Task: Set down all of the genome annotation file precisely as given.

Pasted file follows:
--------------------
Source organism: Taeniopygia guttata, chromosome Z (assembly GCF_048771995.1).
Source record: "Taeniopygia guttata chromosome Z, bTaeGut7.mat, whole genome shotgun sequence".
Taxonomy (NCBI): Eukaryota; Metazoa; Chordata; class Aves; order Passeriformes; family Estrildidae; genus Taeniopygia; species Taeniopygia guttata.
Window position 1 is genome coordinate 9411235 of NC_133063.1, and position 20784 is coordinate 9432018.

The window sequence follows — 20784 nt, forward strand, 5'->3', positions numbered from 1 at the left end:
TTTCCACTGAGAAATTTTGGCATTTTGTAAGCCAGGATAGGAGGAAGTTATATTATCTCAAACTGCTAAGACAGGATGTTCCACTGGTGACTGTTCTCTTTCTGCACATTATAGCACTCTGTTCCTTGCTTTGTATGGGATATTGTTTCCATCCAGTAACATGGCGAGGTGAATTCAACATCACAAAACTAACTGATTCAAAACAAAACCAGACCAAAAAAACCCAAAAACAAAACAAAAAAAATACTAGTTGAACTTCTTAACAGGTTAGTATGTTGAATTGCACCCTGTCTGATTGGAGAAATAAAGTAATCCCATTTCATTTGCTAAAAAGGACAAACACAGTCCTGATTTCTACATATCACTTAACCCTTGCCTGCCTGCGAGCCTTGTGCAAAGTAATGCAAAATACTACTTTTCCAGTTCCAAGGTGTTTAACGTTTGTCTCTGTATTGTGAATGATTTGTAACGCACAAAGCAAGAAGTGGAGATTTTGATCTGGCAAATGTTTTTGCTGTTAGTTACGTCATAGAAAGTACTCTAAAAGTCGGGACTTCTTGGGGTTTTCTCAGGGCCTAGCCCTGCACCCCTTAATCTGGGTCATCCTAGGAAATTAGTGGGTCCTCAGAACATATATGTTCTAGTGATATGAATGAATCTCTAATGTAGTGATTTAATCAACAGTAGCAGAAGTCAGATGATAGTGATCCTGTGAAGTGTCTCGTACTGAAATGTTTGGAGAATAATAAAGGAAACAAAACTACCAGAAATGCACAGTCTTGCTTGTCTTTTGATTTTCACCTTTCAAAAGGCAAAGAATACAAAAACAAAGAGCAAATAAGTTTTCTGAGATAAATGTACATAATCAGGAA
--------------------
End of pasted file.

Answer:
Source organism: Taeniopygia guttata, chromosome Z (assembly GCF_048771995.1).
Source record: "Taeniopygia guttata chromosome Z, bTaeGut7.mat, whole genome shotgun sequence".
Taxonomy (NCBI): Eukaryota; Metazoa; Chordata; class Aves; order Passeriformes; family Estrildidae; genus Taeniopygia; species Taeniopygia guttata.
Window position 1 is genome coordinate 9411235 of NC_133063.1, and position 20784 is coordinate 9432018.

The window sequence follows — 20784 nt, forward strand, 5'->3', positions numbered from 1 at the left end:
TTTCCACTGAGAAATTTTGGCATTTTGTAAGCCAGGATAGGAGGAAGTTATATTATCTCAAACTGCTAAGACAGGATGTTCCACTGGTGACTGTTCTCTTTCTGCACATTATAGCACTCTGTTCCTTGCTTTGTATGGGATATTGTTTCCATCCAGTAACATGGCGAGGTGAATTCAACATCACAAAACTAACTGATTCAAAACAAAACCAGACCAAAAAAACCCAAAAACAAAACAAAAAAAATACTAGTTGAACTTCTTAACAGGTTAGTATGTTGAATTGCACCCTGTCTGATTGGAGAAATAAAGTAATCCCATTTCATTTGCTAAAAAGGACAAACACAGTCCTGATTTCTACATATCACTTAACCCTTGCCTGCCTGCGAGCCTTGTGCAAAGTAATGCAAAATACTACTTTTCCAGTTCCAAGGTGTTTAACGTTTGTCTCTGTATTGTGAATGATTTGTAACGCACAAAGCAAGAAGTGGAGATTTTGATCTGGCAAATGTTTTTGCTGTTAGTTACGTCATAGAAAGTACTCTAAAAGTCGGGACTTCTTGGGGTTTTCTCAGGGCCTAGCCCTGCACCCCTTAATCTGGGTCATCCTAGGAAATTAGTGGGTCCTCAGAACATATATGTTCTAGTGATATGAATGAATCTCTAATGTAGTGATTTAATCAACAGTAGCAGAAGTCAGATGATAGTGATCCTGTGAAGTGTCTCGTACTGAAATGTTTGGAGAATAATAAAGGAAACAAAACTACCAGAAATGCACAGTCTTGCTTGTCTTTTGATTTTCACCTTTCAAAAGGCAAAGAATACAAAAACAAAGAGCAAATAAGTTTTCTGAGATAAATGTACATAATCAGGAA